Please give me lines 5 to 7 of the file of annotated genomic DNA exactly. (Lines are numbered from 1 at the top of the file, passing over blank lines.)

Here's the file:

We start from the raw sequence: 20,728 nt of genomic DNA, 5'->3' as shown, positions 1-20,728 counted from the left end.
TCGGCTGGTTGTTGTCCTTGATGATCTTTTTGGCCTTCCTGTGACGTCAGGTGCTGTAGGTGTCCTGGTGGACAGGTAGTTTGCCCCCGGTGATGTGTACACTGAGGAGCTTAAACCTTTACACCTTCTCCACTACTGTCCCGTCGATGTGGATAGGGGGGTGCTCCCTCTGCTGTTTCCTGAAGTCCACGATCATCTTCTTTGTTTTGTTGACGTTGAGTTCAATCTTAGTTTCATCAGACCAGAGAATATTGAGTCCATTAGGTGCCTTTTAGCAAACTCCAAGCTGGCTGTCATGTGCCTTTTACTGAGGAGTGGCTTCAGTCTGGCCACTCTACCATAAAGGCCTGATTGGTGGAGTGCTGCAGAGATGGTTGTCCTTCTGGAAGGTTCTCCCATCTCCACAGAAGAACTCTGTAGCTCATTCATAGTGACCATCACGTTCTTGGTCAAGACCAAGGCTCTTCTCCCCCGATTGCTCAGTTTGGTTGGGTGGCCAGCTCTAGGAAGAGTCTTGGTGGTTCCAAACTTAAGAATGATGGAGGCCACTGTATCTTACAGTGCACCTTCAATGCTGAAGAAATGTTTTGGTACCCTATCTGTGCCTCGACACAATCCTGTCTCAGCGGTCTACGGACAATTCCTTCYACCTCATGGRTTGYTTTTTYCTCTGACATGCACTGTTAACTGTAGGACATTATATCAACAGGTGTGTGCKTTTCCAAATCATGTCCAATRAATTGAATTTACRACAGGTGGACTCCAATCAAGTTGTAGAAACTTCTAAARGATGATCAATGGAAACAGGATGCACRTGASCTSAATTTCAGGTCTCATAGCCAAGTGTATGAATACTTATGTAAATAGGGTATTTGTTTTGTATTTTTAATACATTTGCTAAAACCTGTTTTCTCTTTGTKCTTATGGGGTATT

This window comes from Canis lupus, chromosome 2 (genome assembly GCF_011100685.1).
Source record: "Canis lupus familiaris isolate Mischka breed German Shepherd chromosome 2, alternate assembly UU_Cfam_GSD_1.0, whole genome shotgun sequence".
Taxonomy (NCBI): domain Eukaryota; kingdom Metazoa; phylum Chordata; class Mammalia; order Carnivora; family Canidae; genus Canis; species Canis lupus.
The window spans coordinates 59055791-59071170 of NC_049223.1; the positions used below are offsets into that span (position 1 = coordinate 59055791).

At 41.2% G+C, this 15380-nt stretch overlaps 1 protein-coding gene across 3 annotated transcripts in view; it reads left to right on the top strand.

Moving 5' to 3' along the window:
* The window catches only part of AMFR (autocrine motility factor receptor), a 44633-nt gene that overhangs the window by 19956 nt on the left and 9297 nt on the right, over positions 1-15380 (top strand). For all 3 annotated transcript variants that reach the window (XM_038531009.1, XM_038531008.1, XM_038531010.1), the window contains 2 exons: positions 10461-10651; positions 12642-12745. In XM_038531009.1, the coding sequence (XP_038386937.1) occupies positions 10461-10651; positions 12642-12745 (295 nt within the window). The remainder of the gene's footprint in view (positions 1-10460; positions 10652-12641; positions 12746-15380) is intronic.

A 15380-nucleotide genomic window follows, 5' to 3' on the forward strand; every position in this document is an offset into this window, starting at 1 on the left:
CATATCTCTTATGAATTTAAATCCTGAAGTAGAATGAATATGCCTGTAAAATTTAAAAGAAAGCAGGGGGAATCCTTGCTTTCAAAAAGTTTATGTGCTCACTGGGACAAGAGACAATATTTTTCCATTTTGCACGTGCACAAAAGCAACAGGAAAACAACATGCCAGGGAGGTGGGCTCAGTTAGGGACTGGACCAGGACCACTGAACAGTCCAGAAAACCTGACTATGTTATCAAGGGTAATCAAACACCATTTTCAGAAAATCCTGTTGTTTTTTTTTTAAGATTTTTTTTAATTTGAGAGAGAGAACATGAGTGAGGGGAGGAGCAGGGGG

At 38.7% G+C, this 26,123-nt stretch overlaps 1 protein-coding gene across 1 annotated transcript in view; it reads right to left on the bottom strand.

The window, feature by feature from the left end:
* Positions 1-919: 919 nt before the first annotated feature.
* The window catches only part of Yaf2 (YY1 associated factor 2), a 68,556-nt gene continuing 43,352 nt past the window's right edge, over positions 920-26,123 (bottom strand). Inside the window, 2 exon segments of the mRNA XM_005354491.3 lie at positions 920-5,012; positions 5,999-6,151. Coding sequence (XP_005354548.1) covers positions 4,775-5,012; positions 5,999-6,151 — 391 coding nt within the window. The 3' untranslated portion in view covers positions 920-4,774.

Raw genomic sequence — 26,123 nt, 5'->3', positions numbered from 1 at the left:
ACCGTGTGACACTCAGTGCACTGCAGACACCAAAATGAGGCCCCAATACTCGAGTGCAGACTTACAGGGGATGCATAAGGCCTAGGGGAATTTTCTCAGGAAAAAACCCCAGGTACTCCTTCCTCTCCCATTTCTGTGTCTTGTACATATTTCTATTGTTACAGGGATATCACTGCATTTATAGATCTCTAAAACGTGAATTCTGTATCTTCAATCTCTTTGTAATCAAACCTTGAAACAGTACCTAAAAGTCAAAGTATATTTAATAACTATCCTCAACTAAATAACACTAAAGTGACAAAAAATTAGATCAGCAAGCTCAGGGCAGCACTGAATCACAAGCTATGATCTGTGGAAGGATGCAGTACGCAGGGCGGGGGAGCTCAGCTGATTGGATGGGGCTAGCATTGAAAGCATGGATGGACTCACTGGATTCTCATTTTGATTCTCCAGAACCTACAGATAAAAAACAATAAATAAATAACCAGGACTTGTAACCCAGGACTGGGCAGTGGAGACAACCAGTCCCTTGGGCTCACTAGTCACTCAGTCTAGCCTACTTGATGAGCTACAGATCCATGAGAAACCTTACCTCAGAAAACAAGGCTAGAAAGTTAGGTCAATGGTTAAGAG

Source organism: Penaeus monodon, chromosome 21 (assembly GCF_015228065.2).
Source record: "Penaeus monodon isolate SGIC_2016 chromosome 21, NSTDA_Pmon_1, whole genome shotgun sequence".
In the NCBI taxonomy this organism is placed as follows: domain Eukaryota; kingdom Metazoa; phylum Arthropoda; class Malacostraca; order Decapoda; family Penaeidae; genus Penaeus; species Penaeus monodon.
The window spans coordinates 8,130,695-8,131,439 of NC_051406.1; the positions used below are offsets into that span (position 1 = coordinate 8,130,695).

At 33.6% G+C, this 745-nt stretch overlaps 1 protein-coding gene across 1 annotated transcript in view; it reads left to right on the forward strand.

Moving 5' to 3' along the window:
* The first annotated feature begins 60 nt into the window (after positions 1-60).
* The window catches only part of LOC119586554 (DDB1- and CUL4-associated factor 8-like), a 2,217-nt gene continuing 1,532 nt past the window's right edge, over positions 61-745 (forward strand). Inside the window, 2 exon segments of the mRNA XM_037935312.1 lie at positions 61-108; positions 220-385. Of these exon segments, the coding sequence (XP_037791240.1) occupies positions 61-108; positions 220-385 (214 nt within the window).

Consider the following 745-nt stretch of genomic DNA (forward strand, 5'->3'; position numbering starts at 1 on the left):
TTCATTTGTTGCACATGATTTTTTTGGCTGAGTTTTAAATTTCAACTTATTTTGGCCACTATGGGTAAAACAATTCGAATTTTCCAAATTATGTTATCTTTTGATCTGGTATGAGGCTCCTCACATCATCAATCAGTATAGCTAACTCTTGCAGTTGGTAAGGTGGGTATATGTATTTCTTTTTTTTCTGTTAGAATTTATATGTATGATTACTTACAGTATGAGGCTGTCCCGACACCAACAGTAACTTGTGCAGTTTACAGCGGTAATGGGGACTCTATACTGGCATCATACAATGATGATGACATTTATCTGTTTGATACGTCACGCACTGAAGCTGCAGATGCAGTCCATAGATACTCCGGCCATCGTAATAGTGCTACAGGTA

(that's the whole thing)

Taxonomy (NCBI): domain Eukaryota; kingdom Metazoa; phylum Chordata; class Mammalia; order Carnivora; family Canidae; genus Canis; species Canis lupus.
The window spans coordinates 59055791-59071170 of NC_049223.1; the positions used below are offsets into that span (position 1 = coordinate 59055791).

At 41.2% G+C, this 15380-nt stretch overlaps 1 protein-coding gene across 3 annotated transcripts in view; it reads left to right on the top strand.